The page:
Reading children's services is improving services for young people preparing to leave care and care leavers, Ofsted has found.
In the seventh monitoring visit since the local authority was judged inadequate in June 2016, inspectors found that young people aged 16 and 17 are carefully prepared during this transition period through closely planned joint work between social workers and leaving care advisers. This produces suitable, clear arrangements for young people after they turn 18.
"A strong intent to build trusting, constructive and continuous professional relationships with young people who have left care permeates the work of social workers and LCAs. Social workers and LCAs are guided by helpful and supportive advice and direction from front line managers," said the report.
During the visit, inspectors reviewed the progress made in the area of young people leaving care, focusing on the quality and impact of the support provided by social workers and leaving care advisers (LCAs).
Based on the evidence gathered during this visit, young people leaving care receive better services than they did at the last inspection two years ago, said Ofsted. Senior and frontline managers, alongside social workers and LCAs, demonstrated that some effective measures have resulted in improved services for young people leaving care.
However, some recommendations from the 2016 inspection have taken too long to address, such as the distribution of detailed written information on young people’s entitlements and the overall offer provided by the service.
High LCA workloads, highlighted during an earlier monitoring visit, have not reduced. However, senior managers have recruited an additional three LCAs, who are scheduled to start their employment in the near future. This investment in additional posts is intended to reduce workloads to more manageable levels for a team of motivated and experienced LPAs. Workloads for four social workers, specialising in transition work with young people between 16 and 18 years of age, are reasonable.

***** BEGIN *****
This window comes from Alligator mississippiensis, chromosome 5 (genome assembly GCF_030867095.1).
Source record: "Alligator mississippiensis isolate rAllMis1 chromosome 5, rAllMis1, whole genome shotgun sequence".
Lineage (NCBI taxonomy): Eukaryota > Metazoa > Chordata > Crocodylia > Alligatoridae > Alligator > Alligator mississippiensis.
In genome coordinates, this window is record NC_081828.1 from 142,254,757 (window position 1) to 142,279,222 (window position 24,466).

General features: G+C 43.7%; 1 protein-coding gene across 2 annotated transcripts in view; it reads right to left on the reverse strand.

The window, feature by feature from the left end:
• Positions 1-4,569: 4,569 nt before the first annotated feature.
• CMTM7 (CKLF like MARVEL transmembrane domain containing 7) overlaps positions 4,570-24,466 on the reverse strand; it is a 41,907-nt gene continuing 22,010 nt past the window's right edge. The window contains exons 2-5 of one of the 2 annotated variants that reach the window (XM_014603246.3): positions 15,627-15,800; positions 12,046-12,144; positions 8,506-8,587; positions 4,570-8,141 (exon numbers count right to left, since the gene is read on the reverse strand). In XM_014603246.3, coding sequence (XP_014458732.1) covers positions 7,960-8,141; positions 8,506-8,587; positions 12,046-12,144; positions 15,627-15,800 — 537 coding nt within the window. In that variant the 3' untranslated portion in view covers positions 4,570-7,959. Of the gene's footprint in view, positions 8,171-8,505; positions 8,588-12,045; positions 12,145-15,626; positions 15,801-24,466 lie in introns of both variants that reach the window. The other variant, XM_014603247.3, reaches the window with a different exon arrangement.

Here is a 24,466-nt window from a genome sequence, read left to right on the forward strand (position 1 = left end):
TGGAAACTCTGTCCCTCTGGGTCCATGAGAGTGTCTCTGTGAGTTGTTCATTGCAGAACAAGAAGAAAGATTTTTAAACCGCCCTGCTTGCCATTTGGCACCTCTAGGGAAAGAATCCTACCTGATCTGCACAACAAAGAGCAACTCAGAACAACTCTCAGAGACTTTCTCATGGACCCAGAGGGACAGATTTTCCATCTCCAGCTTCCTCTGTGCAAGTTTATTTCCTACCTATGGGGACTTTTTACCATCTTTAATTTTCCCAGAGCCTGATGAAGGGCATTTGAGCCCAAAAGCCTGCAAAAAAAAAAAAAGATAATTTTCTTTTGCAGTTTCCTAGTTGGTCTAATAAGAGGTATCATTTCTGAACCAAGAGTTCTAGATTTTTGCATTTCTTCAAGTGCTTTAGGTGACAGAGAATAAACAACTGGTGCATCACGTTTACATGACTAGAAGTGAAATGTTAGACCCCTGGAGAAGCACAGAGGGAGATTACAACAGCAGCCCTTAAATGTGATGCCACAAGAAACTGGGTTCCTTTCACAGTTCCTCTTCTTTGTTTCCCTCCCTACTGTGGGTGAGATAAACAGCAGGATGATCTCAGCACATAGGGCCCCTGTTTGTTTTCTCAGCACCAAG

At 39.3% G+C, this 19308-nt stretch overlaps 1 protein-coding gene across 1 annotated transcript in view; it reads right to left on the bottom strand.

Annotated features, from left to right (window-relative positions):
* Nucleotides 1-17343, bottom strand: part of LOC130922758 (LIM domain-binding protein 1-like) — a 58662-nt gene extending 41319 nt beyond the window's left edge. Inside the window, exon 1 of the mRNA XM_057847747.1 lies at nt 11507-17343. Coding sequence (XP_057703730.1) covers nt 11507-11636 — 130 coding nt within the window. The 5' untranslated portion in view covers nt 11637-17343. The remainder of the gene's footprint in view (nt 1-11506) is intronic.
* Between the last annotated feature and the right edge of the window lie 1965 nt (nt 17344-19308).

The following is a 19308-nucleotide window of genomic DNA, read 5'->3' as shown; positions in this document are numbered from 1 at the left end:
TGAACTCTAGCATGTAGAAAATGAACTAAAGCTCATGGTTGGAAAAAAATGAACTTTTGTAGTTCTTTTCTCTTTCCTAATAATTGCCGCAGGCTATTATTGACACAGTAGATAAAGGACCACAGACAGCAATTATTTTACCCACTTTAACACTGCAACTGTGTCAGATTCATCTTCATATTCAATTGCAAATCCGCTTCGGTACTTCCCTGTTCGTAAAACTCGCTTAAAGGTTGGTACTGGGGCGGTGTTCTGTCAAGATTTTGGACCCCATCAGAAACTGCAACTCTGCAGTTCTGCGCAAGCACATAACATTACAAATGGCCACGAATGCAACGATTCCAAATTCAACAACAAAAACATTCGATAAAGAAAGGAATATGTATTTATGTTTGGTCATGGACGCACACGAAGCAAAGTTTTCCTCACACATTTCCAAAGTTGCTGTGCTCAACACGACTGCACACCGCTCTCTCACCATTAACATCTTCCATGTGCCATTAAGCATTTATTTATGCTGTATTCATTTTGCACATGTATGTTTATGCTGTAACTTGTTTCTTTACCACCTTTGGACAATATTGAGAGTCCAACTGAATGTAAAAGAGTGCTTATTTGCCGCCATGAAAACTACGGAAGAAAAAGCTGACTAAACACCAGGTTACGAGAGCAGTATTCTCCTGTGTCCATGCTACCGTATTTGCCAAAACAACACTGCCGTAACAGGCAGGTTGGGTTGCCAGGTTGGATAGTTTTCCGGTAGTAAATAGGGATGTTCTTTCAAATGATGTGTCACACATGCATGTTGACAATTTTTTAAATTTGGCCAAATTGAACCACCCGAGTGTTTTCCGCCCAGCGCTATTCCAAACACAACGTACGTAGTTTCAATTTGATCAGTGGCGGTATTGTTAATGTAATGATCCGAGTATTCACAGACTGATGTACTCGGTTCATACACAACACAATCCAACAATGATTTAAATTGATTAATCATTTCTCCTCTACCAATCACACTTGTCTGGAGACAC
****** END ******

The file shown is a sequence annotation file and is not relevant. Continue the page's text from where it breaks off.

The report highlighted that:
- Direct work with young people leaving care is a strength.
- Managers and LPAs know which young people are more vulnerable to greater risk, instability and chaos in their lives. Intense and frequent efforts are made to try and engage and divert young people who are involved in substance misuse or offending, or who are exposed to exploitation.
- Constructive partnership and multi-agency work is widely prevalent with youth offending services, the police, the virtual school, accommodation support workers, substance misuse workers and other organisations.
- Senior managers have worked methodically to improve the range and suitability and availability of accommodation for young people.
- Progress has been achieved in engaging more young people leaving care in meaningful education, employment and training opportunities.
- Young people who arrive as unaccompanied asylum seekers are carefully supported.
- Pathway planning for most young people is careful and thorough.
However, opportunities for young people to participate in and influence the provision and development of the services they receive are too limited. One young person spoken to by inspectors had been involved in recent interviews for senior management positions in the new children’s company, which he welcomed. Regular events and opportunities for care leavers to meet with senior managers are insufficient.
The quality of recorded management oversight is mixed, but all LCAs and social workers told inspectors that they feel well supported and guided in their direct work by managers who are easily available, knowledgeable and experienced. This is borne out in many thorough and evaluative case supervision records and written decisions seen during the visit: these provide clear and balanced actions for future direct work.
"A new permanent DCS took up his post shortly before this visit. He will go on to lead the newly formed independent children’s company, scheduled to become fully operational in the late autumn of 2018. The positive trend in the recruitment of more permanent team managers and social workers has been maintained since the last monitoring visit. His priority is to complete recruitment to a small number of senior management posts that remain vacant," the report concluded.
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